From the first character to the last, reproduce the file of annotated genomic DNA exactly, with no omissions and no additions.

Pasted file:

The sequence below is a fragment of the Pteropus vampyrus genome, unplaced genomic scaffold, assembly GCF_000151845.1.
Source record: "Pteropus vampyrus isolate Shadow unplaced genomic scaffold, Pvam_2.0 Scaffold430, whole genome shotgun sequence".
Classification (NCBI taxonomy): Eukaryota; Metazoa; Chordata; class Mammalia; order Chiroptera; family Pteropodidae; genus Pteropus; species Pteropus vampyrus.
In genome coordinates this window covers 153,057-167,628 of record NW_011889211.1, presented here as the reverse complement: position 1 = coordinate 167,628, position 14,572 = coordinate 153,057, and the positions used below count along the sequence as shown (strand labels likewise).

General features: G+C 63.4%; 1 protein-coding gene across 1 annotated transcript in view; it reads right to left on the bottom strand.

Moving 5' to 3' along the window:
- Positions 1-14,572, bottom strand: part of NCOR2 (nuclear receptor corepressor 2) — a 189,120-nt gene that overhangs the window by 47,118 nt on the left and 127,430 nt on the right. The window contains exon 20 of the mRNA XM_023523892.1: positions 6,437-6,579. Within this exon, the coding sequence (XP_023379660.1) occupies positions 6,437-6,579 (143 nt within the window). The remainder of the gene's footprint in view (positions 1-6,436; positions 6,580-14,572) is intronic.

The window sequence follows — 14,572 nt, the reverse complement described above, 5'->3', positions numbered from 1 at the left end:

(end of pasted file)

The sequence below is a fragment of the Pteropus vampyrus genome, unplaced genomic scaffold, assembly GCF_000151845.1.
Source record: "Pteropus vampyrus isolate Shadow unplaced genomic scaffold, Pvam_2.0 Scaffold430, whole genome shotgun sequence".
Classification (NCBI taxonomy): Eukaryota; Metazoa; Chordata; class Mammalia; order Chiroptera; family Pteropodidae; genus Pteropus; species Pteropus vampyrus.
In genome coordinates this window covers 153,057-167,628 of record NW_011889211.1, presented here as the reverse complement: position 1 = coordinate 167,628, position 14,572 = coordinate 153,057, and the positions used below count along the sequence as shown (strand labels likewise).

General features: G+C 63.4%; 1 protein-coding gene across 1 annotated transcript in view; it reads right to left on the bottom strand.

Moving 5' to 3' along the window:
- Positions 1-14,572, bottom strand: part of NCOR2 (nuclear receptor corepressor 2) — a 189,120-nt gene that overhangs the window by 47,118 nt on the left and 127,430 nt on the right. The window contains exon 20 of the mRNA XM_023523892.1: positions 6,437-6,579. Within this exon, the coding sequence (XP_023379660.1) occupies positions 6,437-6,579 (143 nt within the window). The remainder of the gene's footprint in view (positions 1-6,436; positions 6,580-14,572) is intronic.

The window sequence follows — 14,572 nt, the reverse complement described above, 5'->3', positions numbered from 1 at the left end: